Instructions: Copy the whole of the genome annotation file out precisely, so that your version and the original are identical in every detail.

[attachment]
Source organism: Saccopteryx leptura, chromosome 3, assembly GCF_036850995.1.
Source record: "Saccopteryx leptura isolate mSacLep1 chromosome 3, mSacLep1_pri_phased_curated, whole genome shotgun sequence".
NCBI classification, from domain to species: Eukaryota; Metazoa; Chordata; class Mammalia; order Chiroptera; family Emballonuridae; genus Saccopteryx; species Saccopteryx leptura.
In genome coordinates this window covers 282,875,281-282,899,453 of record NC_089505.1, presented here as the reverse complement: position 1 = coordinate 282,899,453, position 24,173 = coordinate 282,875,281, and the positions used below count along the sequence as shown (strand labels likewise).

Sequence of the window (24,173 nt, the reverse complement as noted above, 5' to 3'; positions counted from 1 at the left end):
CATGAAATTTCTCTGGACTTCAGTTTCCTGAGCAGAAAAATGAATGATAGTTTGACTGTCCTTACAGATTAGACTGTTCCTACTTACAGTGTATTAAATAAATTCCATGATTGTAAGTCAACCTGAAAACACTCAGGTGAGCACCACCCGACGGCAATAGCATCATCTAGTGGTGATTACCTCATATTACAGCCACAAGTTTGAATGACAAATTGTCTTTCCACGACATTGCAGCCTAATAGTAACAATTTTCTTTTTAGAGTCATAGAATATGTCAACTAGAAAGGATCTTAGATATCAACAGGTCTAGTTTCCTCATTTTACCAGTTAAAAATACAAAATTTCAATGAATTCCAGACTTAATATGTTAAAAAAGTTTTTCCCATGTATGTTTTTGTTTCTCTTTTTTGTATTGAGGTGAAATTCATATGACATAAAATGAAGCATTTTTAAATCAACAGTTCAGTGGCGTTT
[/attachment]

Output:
Source organism: Saccopteryx leptura, chromosome 3, assembly GCF_036850995.1.
Source record: "Saccopteryx leptura isolate mSacLep1 chromosome 3, mSacLep1_pri_phased_curated, whole genome shotgun sequence".
NCBI classification, from domain to species: Eukaryota; Metazoa; Chordata; class Mammalia; order Chiroptera; family Emballonuridae; genus Saccopteryx; species Saccopteryx leptura.
In genome coordinates this window covers 282,875,281-282,899,453 of record NC_089505.1, presented here as the reverse complement: position 1 = coordinate 282,899,453, position 24,173 = coordinate 282,875,281, and the positions used below count along the sequence as shown (strand labels likewise).

Sequence of the window (24,173 nt, the reverse complement as noted above, 5' to 3'; positions counted from 1 at the left end):
CATGAAATTTCTCTGGACTTCAGTTTCCTGAGCAGAAAAATGAATGATAGTTTGACTGTCCTTACAGATTAGACTGTTCCTACTTACAGTGTATTAAATAAATTCCATGATTGTAAGTCAACCTGAAAACACTCAGGTGAGCACCACCCGACGGCAATAGCATCATCTAGTGGTGATTACCTCATATTACAGCCACAAGTTTGAATGACAAATTGTCTTTCCACGACATTGCAGCCTAATAGTAACAATTTTCTTTTTAGAGTCATAGAATATGTCAACTAGAAAGGATCTTAGATATCAACAGGTCTAGTTTCCTCATTTTACCAGTTAAAAATACAAAATTTCAATGAATTCCAGACTTAATATGTTAAAAAAGTTTTTCCCATGTATGTTTTTGTTTCTCTTTTTTGTATTGAGGTGAAATTCATATGACATAAAATGAAGCATTTTTAAATCAACAGTTCAGTGGCGTTT